There is one way to swing the emotions the other way for those unhappy with the decision. If USC beats Stanford to win the Pac-12 championship this week, that would be one step in the right direction for the Helton haters and the Haden skeptics (myself included). The pressure will be on more next season regardless of what happens this week in the Pac-12 championship game and whatever bowl game USC ends up playing. USC will be loaded with talent and will be a trendy pick to make a run in the Pac-12 and, perhaps, even the College Football Playoff.

USC names Clay Helton permanent head coach

Clay Helton

The top coaching vacancy in college football has been filled. USC has announced it will remove the interim tag from Clay Helton and make him the permanent head coach moving forward.

Helton has gone 5-2 since taking over the program following the dismissal of Steve Sarkisian as head coach. The most recent win this weekend against UCLA both snapped a three-game losing streak to the crosstown rival Bruins and clinched USC’s first trip to the Pac-12 championship game as Pac-12 South Division champions. Helton has been with the USC program since 2010 under various assistant roles. He was promoted to offensive coordinator in 2013 and named interim head coach that season following the firing of Lane Kiffin. He stayed on the staff following the hiring of Sarkisian from Washington.

Helton had become a clear player favorite in the program, as Helton calmed a troublesome environment of uncertainty in the middle fo the season and delivered a division championship. The only losses under Helton came on the road against Notre Dame in Helton’s first game as interim head coach and more recently at Oregon, a program that revived itself as well. If nothing else, Helton’s being named the head coach provides for some stability for the program, although there should be some questions moving forward whether it will be the right move or not in the long term. The USC job was thought to be the top job on the market and worthy of some high-caliber candidates. There had been rumblings USC reached out to Philadelphia Eagles coach Chip Kelly, a former Oregon coach of course, but the odds Kelly was going to leave the Eagles on his own a year after getting general manager power were always low.

USC will continue to bring plenty of pressure to win, and win big. Helton will continue to guide a roster packed with talent and getting back to full strength after a stretch of sanctioned seasons. If Helton does not win, he will quickly enter the hot seat conversation.

USC plays Stanford for the Pac-12 championship this week.

Will Mark Richt coach again? “Oh yeah, no doubt”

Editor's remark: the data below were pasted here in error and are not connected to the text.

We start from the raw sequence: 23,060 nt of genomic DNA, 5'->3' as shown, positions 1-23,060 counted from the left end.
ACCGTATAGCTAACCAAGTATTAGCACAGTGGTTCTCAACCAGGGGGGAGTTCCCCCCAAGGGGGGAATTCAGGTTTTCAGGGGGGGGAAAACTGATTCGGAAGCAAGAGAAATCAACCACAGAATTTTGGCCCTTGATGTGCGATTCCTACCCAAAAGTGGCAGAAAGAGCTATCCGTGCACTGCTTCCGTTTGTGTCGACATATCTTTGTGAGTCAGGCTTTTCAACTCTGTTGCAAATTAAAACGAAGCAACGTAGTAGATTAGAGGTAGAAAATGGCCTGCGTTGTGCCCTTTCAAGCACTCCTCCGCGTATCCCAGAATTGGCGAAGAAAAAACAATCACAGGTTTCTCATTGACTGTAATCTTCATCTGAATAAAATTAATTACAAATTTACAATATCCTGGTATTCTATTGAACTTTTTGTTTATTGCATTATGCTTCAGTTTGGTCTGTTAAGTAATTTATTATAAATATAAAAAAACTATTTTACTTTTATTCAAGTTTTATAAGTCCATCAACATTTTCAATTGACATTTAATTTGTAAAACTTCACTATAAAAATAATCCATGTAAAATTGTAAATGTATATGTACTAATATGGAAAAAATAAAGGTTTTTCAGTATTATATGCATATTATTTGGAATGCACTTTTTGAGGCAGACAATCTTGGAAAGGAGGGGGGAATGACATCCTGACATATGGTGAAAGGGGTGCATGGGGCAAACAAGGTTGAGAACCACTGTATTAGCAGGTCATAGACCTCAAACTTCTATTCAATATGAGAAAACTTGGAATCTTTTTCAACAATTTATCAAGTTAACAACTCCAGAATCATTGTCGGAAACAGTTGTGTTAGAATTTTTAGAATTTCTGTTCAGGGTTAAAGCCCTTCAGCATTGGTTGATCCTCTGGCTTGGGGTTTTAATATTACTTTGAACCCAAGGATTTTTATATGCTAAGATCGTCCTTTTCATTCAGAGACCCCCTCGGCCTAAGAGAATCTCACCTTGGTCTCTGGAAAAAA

Mark Richt

On Sunday the end of the line for Mark Richt at Georgia was finally reached. The Bulldogs and the head coach will go separate ways after a 15-season run in Athens, but this will not be the final stop for Richt as a head coach. On Monday, during a press conference with the media to address the coaching change, Richt was asked whether he will coach again.

“Oh yeah, no doubt,” Richt said in his response. “I’m going to listen to anybody that’s interested in talking to me,” Richt said when again asked about what’s next for the now former head coach of Georgia.

The press conference with Richt was a bit unusual for these types of settings. First, Richt continued to show his Georgia pride by wearing a black coat and red tie and had a Georgia pin on his coat. Second, he sat right next to Georgia athletics director Greg McGarity, who offered no insight whatsoever on what’s next for Georgia. When asked about the coaching search or the status for assistants, McGarity continued to shift the focus on Richt.

Richt expressed his enthusiasm for getting to coach one final game for Georgia. He will coach Georgia’s bowl game, wherever that may be, giving him one last chance to end a season with a bowl victory, which he has done nine times previously.

Kentucky QB Patrick Towles to transfer

Patrick Towles

Kentucky quarterback Patrick Towles will transfer, he announced in an Instagram post Sunday afternoon.

Towles leaves school as Kentucky’s sixth-most prolific passer, completing 427-of-759 passes for 5,099 yards with 24 touchdowns and 24 interceptions.

Once compared to Ben Roethlisberger, Towles’ career peeked in a 2014 game with then-No. 1 Mississippi State, as he completed 24-of-43 passes for 390 yards with two touchdowns in a 45-31 loss to the Bulldogs.

But Kentucky stumbled down the stretch, starting 5-1 and finishing 5-7, and Towles stumbled through a 2015 campaign in which he threw nine touchdowns against 14 interceptions.

He’d been passed by freshman Drew Barker by the end of the season, and threw only four passes in a loss to Louisville on Saturday.

A junior, Towles will complete his political science degree in December and be eligible for immediate playing time at a new destination in 2016.